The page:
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University of Pennsylvania Law Review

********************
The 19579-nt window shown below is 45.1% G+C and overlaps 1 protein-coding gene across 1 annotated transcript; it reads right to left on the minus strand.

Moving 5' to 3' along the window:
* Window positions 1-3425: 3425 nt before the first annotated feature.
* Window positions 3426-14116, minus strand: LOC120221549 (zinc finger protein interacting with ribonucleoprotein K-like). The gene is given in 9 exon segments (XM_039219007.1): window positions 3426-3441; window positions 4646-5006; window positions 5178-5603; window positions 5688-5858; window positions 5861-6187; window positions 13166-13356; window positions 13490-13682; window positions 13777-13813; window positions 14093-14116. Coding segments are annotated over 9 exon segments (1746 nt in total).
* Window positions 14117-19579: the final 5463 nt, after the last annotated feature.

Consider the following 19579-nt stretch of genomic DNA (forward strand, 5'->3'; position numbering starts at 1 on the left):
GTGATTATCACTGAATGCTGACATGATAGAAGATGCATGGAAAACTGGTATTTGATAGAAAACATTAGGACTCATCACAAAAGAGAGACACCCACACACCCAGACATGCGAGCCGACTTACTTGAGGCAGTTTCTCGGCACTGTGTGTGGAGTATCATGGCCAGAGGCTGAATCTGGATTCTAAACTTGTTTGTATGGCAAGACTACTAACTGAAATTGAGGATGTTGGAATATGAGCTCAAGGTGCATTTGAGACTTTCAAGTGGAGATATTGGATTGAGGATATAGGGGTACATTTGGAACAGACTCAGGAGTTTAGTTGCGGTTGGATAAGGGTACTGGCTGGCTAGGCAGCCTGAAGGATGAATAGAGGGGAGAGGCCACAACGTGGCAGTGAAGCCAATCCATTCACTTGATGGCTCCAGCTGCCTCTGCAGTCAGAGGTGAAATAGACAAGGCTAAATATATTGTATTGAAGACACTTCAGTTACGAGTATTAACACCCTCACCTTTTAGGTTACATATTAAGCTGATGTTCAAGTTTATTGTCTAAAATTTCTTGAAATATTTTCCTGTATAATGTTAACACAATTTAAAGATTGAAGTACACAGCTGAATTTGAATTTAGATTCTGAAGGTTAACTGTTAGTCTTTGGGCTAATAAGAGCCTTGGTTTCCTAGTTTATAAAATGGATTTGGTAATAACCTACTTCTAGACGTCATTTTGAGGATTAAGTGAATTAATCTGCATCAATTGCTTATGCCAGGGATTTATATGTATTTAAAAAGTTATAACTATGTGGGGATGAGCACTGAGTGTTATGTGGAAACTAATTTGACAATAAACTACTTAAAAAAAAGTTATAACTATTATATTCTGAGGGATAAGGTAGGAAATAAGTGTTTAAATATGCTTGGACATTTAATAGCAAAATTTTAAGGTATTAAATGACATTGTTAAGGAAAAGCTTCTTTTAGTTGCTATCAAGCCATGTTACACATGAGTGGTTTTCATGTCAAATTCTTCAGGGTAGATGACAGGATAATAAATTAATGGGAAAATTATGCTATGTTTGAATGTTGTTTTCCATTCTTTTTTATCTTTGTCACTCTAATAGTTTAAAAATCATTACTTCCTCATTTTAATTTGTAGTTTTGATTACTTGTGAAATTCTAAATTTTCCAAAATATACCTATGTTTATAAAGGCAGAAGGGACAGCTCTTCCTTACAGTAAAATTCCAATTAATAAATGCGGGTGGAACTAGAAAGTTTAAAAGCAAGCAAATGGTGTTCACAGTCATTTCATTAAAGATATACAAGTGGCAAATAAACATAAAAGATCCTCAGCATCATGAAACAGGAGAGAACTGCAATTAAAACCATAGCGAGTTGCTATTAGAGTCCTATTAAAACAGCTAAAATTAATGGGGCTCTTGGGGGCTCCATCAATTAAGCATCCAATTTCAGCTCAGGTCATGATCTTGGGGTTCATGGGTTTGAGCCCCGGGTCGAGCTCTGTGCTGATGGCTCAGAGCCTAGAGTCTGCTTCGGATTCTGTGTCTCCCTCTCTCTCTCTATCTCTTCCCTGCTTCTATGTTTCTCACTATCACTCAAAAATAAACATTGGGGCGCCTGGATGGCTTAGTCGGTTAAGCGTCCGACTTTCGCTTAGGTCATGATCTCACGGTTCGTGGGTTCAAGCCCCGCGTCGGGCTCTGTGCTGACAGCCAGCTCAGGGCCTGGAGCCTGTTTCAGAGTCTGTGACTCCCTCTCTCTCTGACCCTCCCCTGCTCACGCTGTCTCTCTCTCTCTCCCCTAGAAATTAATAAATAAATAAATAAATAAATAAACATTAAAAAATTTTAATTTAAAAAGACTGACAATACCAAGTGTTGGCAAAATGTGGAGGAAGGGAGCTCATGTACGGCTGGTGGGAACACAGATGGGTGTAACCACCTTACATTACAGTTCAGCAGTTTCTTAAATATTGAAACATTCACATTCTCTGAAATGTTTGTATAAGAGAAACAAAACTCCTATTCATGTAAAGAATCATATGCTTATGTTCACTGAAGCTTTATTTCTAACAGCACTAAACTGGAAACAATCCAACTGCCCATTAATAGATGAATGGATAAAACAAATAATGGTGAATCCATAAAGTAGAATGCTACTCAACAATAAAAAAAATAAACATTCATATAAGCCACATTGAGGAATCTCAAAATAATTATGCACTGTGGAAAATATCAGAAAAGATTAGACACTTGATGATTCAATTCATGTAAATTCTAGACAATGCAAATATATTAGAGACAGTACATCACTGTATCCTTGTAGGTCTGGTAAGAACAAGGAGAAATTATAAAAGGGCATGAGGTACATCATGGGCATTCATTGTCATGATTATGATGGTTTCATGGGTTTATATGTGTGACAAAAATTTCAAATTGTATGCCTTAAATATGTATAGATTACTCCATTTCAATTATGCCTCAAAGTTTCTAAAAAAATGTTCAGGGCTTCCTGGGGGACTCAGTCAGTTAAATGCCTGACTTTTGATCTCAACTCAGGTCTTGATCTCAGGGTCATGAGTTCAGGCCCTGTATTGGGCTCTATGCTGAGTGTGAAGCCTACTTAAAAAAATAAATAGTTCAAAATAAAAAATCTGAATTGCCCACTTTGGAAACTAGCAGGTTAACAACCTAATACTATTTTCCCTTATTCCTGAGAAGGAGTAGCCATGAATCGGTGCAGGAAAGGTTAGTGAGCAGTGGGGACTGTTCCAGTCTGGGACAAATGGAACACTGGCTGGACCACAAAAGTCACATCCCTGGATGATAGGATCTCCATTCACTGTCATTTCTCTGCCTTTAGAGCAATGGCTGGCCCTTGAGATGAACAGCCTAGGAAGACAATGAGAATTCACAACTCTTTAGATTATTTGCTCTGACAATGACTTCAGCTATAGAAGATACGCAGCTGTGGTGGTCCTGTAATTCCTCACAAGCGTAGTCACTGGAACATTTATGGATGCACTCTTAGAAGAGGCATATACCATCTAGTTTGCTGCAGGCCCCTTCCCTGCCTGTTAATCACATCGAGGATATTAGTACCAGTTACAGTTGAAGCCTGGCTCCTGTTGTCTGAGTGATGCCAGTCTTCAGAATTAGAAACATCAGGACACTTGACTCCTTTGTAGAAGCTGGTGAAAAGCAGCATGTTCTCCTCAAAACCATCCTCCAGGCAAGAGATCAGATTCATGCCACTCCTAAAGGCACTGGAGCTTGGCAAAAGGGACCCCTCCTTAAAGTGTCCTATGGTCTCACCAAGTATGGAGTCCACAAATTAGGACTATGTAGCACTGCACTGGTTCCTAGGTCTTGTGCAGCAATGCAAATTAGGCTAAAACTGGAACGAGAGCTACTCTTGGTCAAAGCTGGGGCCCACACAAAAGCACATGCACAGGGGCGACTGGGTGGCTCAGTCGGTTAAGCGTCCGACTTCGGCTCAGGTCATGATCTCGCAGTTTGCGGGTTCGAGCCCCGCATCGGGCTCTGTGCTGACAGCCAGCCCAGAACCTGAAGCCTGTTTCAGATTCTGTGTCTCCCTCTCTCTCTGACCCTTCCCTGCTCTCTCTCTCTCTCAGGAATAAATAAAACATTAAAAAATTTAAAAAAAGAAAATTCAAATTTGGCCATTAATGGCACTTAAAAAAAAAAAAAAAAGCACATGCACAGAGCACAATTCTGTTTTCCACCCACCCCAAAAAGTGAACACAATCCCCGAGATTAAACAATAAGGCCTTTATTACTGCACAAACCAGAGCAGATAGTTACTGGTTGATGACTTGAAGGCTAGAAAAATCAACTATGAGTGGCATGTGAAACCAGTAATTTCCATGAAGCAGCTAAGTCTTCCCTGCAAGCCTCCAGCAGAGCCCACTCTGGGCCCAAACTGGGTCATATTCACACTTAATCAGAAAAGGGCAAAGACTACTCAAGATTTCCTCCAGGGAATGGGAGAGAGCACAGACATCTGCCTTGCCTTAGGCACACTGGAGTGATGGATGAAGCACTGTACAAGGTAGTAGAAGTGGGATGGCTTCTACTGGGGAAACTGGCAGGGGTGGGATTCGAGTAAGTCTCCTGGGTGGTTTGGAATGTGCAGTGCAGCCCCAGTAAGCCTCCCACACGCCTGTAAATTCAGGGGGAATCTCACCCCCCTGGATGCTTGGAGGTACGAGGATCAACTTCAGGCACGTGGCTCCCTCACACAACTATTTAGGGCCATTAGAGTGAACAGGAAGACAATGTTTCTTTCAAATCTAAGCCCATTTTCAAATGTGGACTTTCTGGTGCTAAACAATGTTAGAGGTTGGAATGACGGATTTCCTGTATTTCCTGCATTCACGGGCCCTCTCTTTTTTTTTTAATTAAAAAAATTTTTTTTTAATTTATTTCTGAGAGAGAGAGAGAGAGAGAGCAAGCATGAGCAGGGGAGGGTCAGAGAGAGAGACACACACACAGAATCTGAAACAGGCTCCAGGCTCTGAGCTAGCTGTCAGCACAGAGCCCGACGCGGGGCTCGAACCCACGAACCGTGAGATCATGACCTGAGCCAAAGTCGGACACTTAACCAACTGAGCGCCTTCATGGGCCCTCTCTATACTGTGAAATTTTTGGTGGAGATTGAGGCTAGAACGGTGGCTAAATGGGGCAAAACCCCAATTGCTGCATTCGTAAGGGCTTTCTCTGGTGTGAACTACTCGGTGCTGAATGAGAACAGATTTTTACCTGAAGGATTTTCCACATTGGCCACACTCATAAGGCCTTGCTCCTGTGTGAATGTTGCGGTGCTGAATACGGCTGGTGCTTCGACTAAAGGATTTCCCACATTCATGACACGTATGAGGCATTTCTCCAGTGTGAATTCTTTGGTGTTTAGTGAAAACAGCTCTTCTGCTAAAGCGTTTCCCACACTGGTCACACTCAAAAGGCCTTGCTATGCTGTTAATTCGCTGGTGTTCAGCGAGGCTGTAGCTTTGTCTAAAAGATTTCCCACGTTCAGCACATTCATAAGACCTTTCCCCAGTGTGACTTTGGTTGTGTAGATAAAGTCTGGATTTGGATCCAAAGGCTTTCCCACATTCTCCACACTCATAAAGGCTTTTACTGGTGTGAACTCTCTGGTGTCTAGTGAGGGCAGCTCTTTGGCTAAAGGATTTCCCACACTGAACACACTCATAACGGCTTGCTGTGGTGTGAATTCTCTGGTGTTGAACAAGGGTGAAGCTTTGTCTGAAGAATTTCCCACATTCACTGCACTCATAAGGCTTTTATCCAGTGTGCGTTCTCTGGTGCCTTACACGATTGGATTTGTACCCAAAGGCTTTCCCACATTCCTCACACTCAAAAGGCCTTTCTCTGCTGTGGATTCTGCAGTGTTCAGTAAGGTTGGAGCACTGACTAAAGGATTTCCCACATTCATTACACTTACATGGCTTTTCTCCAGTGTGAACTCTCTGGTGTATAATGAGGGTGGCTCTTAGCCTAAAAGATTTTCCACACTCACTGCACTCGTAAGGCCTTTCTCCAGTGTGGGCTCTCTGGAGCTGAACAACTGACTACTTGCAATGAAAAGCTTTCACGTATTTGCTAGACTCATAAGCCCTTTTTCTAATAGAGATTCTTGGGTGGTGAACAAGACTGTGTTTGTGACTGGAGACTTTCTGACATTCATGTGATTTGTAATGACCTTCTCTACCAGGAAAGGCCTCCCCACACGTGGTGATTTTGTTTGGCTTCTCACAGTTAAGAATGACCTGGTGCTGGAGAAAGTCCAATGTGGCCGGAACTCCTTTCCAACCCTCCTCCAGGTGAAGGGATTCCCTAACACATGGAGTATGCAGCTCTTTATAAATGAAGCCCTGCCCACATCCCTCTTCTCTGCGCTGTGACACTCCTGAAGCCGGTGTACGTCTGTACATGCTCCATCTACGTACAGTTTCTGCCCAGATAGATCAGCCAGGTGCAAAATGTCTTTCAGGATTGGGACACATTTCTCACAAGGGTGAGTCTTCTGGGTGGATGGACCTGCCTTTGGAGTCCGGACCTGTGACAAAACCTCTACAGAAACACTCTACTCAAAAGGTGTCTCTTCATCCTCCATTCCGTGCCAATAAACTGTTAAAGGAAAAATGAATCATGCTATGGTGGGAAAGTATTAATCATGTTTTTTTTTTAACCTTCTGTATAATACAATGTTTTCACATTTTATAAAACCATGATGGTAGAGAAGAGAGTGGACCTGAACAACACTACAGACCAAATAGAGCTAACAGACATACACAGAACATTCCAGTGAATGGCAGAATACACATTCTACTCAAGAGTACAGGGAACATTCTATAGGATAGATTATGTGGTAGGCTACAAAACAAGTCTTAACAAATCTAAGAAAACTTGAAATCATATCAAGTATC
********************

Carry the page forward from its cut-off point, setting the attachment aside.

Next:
Issues of time and temporality pervade American constitutional adjudication, at both a doctrinal and a broader, structural level. The doctrinal issue concerns the extent to which judicial decisions operate forward, backward, or some combination of both across time. The structural issue concerns the related and overarching question of how the Supreme Court, as a court, operates in time, and the temporal division of authority between courts and legislatures. In both contexts, the Supreme Court is an actor in time. This Article examines the Court's treatment of temporal issues through three case studies: (1) a pair of early decisions in which the Court confronted both the transition from the colonial to the republican constitutional regime, and the temporal scope of legislative acts; (2) the Court's twentieth-century doctrine on adjudicative retroactivity; and (3) the recent case of Grutter v. Bollinger, in which the Court's temporal imperialism led it to claim ever-greater power to define the relevant timeframe for antidiscrimination law. The Court's institutional self-presentation suggests that it is immortal and therefore not temporally bound, and that claim of continuity typically extends to its decisions. But the causal flow from institutional to doctrinal continuity sometimes breaks down. Perhaps not surprisingly, these moments of disjunction tend to arise when the Court chooses to allow them to. Even in situations that call into question the continuity of a particular doctrine, therefore, the Court remains master of time in that it as an institution determines when and how the facade of doctrinal continuity is to be breached.

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